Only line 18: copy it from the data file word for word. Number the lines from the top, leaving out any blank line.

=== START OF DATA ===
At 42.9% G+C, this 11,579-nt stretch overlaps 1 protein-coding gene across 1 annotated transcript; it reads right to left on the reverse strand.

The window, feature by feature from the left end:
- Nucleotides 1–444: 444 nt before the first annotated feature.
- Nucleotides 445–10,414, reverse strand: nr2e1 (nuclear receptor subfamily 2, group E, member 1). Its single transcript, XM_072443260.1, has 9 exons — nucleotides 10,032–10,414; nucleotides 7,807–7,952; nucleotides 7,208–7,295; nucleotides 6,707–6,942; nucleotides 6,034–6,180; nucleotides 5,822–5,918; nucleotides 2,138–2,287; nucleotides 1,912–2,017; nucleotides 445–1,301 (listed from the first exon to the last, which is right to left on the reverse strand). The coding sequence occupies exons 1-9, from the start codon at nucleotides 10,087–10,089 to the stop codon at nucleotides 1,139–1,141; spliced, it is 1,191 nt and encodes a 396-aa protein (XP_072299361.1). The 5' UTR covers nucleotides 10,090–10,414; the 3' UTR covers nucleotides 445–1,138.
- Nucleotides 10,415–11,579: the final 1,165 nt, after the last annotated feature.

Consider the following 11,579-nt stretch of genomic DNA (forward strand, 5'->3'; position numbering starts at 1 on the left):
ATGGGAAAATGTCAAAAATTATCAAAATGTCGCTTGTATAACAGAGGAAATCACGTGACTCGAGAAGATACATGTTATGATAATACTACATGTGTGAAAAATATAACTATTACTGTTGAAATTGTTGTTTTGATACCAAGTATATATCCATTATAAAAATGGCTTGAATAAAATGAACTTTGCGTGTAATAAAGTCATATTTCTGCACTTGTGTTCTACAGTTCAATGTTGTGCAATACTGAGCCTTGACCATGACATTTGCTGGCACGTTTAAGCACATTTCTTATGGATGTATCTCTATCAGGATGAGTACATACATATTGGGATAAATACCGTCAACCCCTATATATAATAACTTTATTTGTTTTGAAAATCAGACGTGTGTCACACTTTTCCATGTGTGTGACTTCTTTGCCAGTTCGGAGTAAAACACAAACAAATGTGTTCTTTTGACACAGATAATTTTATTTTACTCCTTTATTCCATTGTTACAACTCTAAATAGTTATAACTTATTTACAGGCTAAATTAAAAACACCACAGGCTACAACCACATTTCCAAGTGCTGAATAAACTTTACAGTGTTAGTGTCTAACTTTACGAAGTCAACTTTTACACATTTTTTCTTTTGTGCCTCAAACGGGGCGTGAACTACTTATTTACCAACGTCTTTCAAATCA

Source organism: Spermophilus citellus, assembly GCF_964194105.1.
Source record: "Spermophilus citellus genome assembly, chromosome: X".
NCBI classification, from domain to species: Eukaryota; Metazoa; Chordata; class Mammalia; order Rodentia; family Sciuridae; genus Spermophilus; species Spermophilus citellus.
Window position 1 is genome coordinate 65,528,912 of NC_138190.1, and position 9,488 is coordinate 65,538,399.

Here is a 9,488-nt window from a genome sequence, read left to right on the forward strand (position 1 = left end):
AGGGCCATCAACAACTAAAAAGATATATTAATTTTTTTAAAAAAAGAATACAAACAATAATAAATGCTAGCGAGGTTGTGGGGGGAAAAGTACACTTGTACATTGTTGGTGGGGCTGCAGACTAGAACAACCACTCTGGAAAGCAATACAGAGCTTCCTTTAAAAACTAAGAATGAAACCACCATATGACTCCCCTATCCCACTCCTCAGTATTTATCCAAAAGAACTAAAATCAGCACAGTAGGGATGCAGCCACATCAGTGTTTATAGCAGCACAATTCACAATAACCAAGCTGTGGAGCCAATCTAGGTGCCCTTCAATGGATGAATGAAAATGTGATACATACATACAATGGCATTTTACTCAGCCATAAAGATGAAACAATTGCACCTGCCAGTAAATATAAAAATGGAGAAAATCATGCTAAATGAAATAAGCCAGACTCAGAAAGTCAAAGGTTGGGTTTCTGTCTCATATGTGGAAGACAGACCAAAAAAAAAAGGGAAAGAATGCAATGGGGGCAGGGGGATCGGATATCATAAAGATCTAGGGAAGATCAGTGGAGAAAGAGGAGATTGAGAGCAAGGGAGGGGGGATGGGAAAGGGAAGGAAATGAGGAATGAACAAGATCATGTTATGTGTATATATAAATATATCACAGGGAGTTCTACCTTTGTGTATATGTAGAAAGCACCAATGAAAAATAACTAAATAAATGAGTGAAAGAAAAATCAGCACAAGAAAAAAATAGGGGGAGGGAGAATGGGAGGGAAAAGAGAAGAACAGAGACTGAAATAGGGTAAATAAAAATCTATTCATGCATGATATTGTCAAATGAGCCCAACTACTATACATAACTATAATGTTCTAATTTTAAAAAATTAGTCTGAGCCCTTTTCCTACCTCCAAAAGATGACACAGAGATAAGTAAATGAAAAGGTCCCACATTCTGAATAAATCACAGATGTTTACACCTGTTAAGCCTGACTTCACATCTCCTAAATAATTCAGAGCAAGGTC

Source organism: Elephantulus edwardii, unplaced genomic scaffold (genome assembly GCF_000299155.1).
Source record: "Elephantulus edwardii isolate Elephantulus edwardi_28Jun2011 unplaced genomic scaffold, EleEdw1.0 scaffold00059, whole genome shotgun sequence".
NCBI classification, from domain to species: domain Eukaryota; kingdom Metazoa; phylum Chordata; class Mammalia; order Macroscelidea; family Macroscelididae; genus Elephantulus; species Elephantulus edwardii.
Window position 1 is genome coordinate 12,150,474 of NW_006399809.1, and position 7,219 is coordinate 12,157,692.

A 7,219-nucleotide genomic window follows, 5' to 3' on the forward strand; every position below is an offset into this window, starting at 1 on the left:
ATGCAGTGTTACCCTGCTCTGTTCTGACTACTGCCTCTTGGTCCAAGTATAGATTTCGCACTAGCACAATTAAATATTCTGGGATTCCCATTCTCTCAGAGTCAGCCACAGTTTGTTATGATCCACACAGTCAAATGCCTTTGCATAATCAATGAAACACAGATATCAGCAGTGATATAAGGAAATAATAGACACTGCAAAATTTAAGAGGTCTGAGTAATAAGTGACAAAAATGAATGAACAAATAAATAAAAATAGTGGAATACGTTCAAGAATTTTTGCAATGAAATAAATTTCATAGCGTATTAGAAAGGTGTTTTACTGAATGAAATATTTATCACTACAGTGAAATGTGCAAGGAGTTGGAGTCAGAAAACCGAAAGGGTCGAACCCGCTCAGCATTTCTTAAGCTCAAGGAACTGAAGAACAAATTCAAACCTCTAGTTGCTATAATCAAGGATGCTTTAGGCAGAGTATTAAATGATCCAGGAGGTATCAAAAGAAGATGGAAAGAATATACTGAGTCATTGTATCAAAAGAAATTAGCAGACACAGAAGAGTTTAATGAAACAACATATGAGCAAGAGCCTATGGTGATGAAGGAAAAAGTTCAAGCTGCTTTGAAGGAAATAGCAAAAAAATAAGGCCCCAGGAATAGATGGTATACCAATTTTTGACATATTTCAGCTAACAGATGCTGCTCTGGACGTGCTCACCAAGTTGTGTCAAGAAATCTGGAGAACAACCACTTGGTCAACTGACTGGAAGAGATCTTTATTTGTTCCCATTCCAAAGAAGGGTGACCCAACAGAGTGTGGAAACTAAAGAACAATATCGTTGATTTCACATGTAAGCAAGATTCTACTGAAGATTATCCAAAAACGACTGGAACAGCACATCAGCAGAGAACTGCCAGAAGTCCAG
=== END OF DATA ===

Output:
A 7,219-nucleotide genomic window follows, 5' to 3' on the forward strand; every position below is an offset into this window, starting at 1 on the left: